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When We Were Marks
Yes Virginia, Wrestling is Fake
Killer Kowalski and the Death of Kayfabe

by Michael D. Ryan

Killer Kowalski died on August 30th and in all the many articles that have appeared about him since, no one has really delved into how Kowalski went from Tarzan Kowalski to Killer Kowalski. Sure everyone has the cursory story:

In Oct. 1952, at the Montreal Forum, Kowalski kneedropped Yukon Eric, and severed a piece of Eric’s ear. – SLAM! Wrestling.

Some have gone so far as to mention that the incident was an accident, but none – at least none that I have seen or read – have explained why it was an accident and more importantly why the incident was important. Because that moment is one of the great moments in wrestling kayfabe; a moment that simply could not happen today; a moment that symbolized Kowalski’s era.

Kowalski had two finishing moves. The first was a claw to the stomach, a move accepted completely at the time, but that now appears somewhat comical, as though Kowalsi won matches by viciously tickling his opponents in the gut.

But his other finishing move? His other finishing move was a piece of art then and now. Kowalski’s other finisher was a top-rope knee stomp to his opponent’s throat. So vicious did this move appear that in every promotion that Kowalski appeared this move was either immediately outlawed or in the process of being outlawed or there would be calls for it to be outlawed.

In his first book, Mick Foley describes the four types of wrestling moves, reserving his highest praise for the wrestling moves that look deadly but don’t hurt at all. Kowalski’s knee stomp fit firmly into that category. To the audience it appeared that Kowalski crushed his opponent’s throat, but in truth Kowalski hit his opponent in the throat so lightly with his knee that if a butterfly landed on his victim’s windpipe just before Kowalski’s knee connected, the butterfly trapped between windpipe and knee would still escape unharmed to fly away.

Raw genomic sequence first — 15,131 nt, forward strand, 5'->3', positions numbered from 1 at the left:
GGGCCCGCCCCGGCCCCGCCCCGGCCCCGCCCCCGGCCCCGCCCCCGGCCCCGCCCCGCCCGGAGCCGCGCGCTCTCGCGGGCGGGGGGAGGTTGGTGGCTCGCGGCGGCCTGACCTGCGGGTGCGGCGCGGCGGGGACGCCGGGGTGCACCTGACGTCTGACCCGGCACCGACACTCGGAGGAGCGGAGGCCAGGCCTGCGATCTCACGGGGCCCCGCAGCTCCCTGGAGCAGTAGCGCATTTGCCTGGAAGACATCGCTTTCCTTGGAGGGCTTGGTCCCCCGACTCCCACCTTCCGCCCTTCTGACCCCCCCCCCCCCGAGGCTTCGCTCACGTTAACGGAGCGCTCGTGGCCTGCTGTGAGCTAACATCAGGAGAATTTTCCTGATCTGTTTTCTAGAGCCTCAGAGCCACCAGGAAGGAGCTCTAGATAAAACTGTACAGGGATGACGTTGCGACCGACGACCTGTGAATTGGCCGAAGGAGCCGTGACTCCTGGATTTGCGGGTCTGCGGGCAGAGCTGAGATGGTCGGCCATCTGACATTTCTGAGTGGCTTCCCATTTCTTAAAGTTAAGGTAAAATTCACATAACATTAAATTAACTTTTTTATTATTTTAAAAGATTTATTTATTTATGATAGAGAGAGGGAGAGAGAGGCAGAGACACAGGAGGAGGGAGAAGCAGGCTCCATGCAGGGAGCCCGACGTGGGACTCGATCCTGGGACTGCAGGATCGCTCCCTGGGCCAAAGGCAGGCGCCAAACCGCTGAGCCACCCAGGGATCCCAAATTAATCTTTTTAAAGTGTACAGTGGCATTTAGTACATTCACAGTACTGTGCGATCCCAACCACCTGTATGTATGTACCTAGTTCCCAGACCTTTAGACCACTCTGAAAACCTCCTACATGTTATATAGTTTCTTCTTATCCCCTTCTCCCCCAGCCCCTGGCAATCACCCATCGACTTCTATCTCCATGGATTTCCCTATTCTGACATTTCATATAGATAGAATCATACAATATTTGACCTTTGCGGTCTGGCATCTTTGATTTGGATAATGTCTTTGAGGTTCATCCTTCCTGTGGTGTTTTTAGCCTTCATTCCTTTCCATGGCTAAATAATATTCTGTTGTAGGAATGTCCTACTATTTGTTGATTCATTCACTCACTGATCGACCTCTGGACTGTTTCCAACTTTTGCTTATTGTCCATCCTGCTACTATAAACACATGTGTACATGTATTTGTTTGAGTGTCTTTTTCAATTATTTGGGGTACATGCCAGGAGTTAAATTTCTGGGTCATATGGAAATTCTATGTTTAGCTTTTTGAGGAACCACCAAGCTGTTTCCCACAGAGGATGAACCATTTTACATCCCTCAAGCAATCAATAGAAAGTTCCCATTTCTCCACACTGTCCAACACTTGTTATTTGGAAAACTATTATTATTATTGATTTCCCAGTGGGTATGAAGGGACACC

On the night in question, Kowalski landed the move perfectly. The problem was that as Kowalski flew through the air, Yukon Eric’s body betrayed him and he FLINCHED, turning his head. The “accident’ was entirely caused by Eric. Kowalski was aiming for a point just above Eric’s throat, with Eric’s head turned to the side and with Kowalski unable to adjust in mid-air, Kowalski’s shin collided full-force with Eric’s much cauliflowered ear, knocking it off and leaving Eric mutilated with blood pouring out the side of his head.

From that point on, the world of kayfabe sprang into motion. The referee began screaming at Kowalski that his top-rope knee drop was an illegal move, Kowalski heeled it up and Eric sold the injury like his life’s blood was leaking onto the canvas.

He [Kowalski] did visit Yukon Eric in the hospital, however, but began laughing at Eric’s huge headdressing for the severed ear. Reporters caught him laughing, and called him sadistic (despite the fact that Yukon Eric was laughing too). – SLAM! Wrestling.

It seems like a direct violation of kayfabe doesn’t it? Kowlaski visiting his victim in the hospital. Some might interpret that as a feeling of concern.

Eric’s head was wrapped like one of Boris Karloff’s Mummies. He looked so ridiculous that both Kowalski and Eric laughed. Now, there are many possible stories that could have emerged from that hospital room. How fortunate for the wrestling promoter that the story that emerged was consistent and unanimous and designed to sell the most tickets possible to the Montreal Forum the following Saturday night: Kowalski is a sadistic killer who came to the hospital to taunt and laugh at his victim.